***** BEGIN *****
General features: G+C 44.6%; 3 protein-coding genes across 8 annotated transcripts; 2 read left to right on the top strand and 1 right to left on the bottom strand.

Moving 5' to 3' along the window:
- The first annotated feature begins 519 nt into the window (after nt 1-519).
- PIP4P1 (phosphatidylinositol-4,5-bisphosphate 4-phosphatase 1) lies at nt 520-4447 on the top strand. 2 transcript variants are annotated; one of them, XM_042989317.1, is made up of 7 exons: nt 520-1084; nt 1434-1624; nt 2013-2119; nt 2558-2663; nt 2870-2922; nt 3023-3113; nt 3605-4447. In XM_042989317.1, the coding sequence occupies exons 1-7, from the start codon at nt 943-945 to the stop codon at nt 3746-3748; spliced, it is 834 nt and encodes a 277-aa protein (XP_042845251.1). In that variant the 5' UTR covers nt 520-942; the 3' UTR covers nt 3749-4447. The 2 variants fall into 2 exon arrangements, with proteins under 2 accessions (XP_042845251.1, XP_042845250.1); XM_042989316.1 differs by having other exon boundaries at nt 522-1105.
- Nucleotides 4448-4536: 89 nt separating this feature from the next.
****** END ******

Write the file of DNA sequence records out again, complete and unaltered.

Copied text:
General features: G+C 44.6%; 3 protein-coding genes across 8 annotated transcripts; 2 read left to right on the top strand and 1 right to left on the bottom strand.

Moving 5' to 3' along the window:
- The first annotated feature begins 519 nt into the window (after nt 1-519).
- PIP4P1 (phosphatidylinositol-4,5-bisphosphate 4-phosphatase 1) lies at nt 520-4447 on the top strand. 2 transcript variants are annotated; one of them, XM_042989317.1, is made up of 7 exons: nt 520-1084; nt 1434-1624; nt 2013-2119; nt 2558-2663; nt 2870-2922; nt 3023-3113; nt 3605-4447. In XM_042989317.1, the coding sequence occupies exons 1-7, from the start codon at nt 943-945 to the stop codon at nt 3746-3748; spliced, it is 834 nt and encodes a 277-aa protein (XP_042845251.1). In that variant the 5' UTR covers nt 520-942; the 3' UTR covers nt 3749-4447. The 2 variants fall into 2 exon arrangements, with proteins under 2 accessions (XP_042845251.1, XP_042845250.1); XM_042989316.1 differs by having other exon boundaries at nt 522-1105.
- Nucleotides 4448-4536: 89 nt separating this feature from the next.